Crafts – “It is estimated up to 100 elephants are killed each day, driven by the insatiable global demand for ivory.” Says Charlotte Mary Pack who combines her passion for wild life and clay to explore different ways to draw to the declining wildlife and natural world. On Wildlife Conservation Day, the British ceramic and artist stayed awake for 24 hours, fighting against the clock to hand-sculpt 100 clay elephants.
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“Each piece made represents one elephant killed in the wild, creating a visually impactful piece with the mission to raise awareness and challenge the public’s opinion on ivory.” Explains Charlotte Mary Pack.
Each elephant is presented on a round table, from the smallest – around 1 cm – to the largest – around 12-15 cm – in a spiral formation, symbolizing their decline.“Africa has lost a third of its elephants over the last decade, which I will signify by donating one third of the proceeds towards elephant conservation efforts in the continent.”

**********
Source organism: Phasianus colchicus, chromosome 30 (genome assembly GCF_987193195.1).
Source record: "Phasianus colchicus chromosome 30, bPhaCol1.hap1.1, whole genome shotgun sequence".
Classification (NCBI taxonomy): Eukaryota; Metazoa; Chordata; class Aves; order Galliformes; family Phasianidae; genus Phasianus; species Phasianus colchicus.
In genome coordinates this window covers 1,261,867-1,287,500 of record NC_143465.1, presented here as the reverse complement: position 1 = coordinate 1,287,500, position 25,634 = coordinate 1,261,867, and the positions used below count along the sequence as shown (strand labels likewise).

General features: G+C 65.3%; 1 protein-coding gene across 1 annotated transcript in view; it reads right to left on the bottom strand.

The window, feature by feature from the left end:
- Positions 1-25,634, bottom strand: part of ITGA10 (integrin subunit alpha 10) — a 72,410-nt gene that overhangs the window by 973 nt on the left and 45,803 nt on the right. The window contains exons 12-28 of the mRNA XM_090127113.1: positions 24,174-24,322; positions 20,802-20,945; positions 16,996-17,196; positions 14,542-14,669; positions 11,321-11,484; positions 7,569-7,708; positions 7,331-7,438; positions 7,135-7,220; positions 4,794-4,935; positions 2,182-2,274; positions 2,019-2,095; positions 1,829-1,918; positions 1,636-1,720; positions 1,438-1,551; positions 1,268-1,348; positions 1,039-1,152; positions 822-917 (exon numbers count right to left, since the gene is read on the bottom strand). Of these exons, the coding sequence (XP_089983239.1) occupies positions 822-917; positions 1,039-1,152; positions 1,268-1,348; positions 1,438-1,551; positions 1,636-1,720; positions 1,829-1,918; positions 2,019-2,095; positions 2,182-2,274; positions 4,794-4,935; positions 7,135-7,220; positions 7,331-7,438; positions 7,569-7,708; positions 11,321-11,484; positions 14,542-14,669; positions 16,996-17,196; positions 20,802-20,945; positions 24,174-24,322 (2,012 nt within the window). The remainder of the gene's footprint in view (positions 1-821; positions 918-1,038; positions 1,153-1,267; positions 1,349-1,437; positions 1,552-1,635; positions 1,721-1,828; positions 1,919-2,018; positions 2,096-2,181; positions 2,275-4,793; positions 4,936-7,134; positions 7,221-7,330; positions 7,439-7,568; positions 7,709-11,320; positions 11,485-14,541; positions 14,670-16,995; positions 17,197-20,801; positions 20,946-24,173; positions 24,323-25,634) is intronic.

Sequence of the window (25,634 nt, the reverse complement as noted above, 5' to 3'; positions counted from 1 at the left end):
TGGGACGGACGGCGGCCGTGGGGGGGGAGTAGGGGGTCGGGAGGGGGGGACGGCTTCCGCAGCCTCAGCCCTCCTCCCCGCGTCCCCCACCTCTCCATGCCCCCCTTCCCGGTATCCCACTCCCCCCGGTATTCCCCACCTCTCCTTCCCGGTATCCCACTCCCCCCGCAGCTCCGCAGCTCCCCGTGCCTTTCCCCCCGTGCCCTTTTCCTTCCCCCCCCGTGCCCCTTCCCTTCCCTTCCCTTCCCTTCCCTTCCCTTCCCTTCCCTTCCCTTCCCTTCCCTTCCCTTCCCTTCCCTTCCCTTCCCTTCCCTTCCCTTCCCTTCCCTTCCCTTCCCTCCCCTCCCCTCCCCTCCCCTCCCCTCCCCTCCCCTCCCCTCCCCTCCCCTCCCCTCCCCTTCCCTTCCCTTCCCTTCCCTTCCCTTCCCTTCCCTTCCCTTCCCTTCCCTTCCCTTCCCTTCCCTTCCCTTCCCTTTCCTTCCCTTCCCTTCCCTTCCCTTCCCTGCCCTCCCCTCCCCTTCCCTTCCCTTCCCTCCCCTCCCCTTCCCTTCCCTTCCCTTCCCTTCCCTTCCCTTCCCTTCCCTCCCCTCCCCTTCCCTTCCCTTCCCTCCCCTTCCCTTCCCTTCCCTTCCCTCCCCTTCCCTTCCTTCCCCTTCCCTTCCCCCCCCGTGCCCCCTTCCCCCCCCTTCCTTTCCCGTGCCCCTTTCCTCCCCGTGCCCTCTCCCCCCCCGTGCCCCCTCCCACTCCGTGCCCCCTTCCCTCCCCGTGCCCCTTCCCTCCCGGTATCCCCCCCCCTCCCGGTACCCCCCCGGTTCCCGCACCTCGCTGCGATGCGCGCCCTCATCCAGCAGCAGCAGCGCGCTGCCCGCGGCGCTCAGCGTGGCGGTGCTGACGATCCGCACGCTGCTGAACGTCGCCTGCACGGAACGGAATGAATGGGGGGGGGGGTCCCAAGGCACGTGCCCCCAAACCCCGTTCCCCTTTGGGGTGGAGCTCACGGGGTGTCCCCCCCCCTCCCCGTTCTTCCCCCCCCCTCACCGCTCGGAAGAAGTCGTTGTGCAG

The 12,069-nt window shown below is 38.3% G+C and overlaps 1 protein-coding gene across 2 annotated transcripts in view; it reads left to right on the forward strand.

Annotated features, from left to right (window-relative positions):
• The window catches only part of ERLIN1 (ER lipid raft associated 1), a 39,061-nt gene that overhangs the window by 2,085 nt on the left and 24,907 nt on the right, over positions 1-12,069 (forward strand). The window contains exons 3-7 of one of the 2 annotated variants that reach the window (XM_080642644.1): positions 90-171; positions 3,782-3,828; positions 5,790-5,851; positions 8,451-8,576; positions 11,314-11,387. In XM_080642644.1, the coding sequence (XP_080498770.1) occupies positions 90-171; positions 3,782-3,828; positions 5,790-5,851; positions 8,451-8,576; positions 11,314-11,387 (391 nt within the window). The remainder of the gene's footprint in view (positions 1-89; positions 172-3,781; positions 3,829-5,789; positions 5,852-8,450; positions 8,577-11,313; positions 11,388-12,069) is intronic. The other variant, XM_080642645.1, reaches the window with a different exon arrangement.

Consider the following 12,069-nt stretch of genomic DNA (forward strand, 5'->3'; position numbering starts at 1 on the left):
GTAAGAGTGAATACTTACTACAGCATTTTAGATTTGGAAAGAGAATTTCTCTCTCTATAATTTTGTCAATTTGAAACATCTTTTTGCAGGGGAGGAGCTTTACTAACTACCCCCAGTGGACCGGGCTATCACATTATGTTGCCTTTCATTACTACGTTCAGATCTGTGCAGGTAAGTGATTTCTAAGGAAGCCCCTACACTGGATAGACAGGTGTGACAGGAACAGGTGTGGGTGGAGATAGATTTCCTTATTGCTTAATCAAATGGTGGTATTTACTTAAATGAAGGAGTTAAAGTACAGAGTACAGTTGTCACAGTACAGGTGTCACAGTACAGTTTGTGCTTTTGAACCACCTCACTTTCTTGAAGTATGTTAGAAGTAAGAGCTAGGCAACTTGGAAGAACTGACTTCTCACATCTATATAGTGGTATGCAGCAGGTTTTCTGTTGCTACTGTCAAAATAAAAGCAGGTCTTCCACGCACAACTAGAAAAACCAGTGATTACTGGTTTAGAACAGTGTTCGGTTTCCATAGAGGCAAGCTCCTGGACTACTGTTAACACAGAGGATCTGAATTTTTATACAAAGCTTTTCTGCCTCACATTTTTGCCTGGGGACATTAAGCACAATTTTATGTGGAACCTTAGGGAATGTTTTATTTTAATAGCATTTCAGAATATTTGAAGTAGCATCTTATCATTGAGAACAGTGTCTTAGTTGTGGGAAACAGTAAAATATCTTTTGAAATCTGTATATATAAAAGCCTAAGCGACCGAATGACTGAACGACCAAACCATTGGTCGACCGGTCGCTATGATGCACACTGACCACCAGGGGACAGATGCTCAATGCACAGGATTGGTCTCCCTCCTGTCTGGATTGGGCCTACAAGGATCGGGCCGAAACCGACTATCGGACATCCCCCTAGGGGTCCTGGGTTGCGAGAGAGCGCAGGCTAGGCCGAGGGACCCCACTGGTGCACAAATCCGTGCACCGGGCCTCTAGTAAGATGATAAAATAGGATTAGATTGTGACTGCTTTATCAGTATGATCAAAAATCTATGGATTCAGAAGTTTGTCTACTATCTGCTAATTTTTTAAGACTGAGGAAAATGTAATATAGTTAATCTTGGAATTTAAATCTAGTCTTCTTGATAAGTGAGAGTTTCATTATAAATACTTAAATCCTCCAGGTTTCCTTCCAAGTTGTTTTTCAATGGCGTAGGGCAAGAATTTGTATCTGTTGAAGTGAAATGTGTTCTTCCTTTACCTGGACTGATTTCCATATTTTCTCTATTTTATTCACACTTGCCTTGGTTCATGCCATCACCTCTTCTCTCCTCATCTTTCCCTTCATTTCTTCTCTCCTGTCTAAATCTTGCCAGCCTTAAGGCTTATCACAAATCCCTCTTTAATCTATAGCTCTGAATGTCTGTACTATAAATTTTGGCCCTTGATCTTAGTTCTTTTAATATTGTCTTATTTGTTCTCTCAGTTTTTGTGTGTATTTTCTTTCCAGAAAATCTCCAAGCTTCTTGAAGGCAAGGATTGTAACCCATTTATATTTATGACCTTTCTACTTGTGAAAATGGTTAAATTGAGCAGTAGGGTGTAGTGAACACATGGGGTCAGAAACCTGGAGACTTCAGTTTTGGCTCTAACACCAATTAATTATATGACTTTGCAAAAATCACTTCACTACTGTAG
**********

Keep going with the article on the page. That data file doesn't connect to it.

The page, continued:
The 100 elephants project has been one of the highlights at COLLECT International Art Fair for Modern Craft and Design in London. The project is on show at the Can creativity save animals’ lives? virtual design exhibition curated by Archipanic for Monkey 47 dry gin at Isola Design District‘s digital edition. The exhibition features also works by Elena Salmistraro, Italy, Porky Hefer, South Africa, Atelier Boelhouwer, Netherlands and Peter Pichler Architecture, Italy.
Ceramist Charlotte Mary Pack lived and travelled across Africa. Her work focuses on wildlife with an eye for detail. The combination of love for all creatures great and small, and clay, steers her work to explore different ways to draw attention to endangered species. Charlotte donates part of her profits to support wildlife conservation programs around the globe. Working from her studio in Rye, East Sussex, is where Charlotte’s work comes to life.
All photos by Richard Gooding. Video by Jack Chute. Courtesy of Charlotte Mary Pack.
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